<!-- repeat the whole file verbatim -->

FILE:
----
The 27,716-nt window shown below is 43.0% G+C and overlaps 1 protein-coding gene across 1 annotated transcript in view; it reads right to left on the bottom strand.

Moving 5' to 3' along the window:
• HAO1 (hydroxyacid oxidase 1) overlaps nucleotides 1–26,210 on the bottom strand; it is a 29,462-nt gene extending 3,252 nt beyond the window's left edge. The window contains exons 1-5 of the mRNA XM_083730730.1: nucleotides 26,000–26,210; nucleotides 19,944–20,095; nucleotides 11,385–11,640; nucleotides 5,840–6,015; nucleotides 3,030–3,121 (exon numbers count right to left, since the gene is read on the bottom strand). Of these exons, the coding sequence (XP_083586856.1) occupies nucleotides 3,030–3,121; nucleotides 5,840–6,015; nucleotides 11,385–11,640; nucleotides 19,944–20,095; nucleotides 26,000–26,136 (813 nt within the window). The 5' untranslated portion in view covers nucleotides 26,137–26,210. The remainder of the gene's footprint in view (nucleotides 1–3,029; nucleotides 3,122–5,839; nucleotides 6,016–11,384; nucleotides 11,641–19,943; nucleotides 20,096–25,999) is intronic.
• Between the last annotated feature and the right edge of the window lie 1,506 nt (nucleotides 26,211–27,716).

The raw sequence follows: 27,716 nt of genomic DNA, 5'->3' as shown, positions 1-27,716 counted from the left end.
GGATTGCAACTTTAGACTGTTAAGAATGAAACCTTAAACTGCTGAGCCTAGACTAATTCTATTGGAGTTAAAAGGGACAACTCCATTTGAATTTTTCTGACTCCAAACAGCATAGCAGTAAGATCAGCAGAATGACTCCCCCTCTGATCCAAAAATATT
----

The 27,716-nt window shown below is 43.0% G+C and overlaps 1 protein-coding gene across 1 annotated transcript in view; it reads right to left on the bottom strand.

Moving 5' to 3' along the window:
• HAO1 (hydroxyacid oxidase 1) overlaps nucleotides 1–26,210 on the bottom strand; it is a 29,462-nt gene extending 3,252 nt beyond the window's left edge. The window contains exons 1-5 of the mRNA XM_083730730.1: nucleotides 26,000–26,210; nucleotides 19,944–20,095; nucleotides 11,385–11,640; nucleotides 5,840–6,015; nucleotides 3,030–3,121 (exon numbers count right to left, since the gene is read on the bottom strand). Of these exons, the coding sequence (XP_083586856.1) occupies nucleotides 3,030–3,121; nucleotides 5,840–6,015; nucleotides 11,385–11,640; nucleotides 19,944–20,095; nucleotides 26,000–26,136 (813 nt within the window). The 5' untranslated portion in view covers nucleotides 26,137–26,210. The remainder of the gene's footprint in view (nucleotides 1–3,029; nucleotides 3,122–5,839; nucleotides 6,016–11,384; nucleotides 11,641–19,943; nucleotides 20,096–25,999) is intronic.
• Between the last annotated feature and the right edge of the window lie 1,506 nt (nucleotides 26,211–27,716).

The raw sequence follows: 27,716 nt of genomic DNA, 5'->3' as shown, positions 1-27,716 counted from the left end.
GGATTGCAACTTTAGACTGTTAAGAATGAAACCTTAAACTGCTGAGCCTAGACTAATTCTATTGGAGTTAAAAGGGACAACTCCATTTGAATTTTTCTGACTCCAAACAGCATAGCAGTAAGATCAGCAGAATGACTCCCCCTCTGATCCAAAAATATT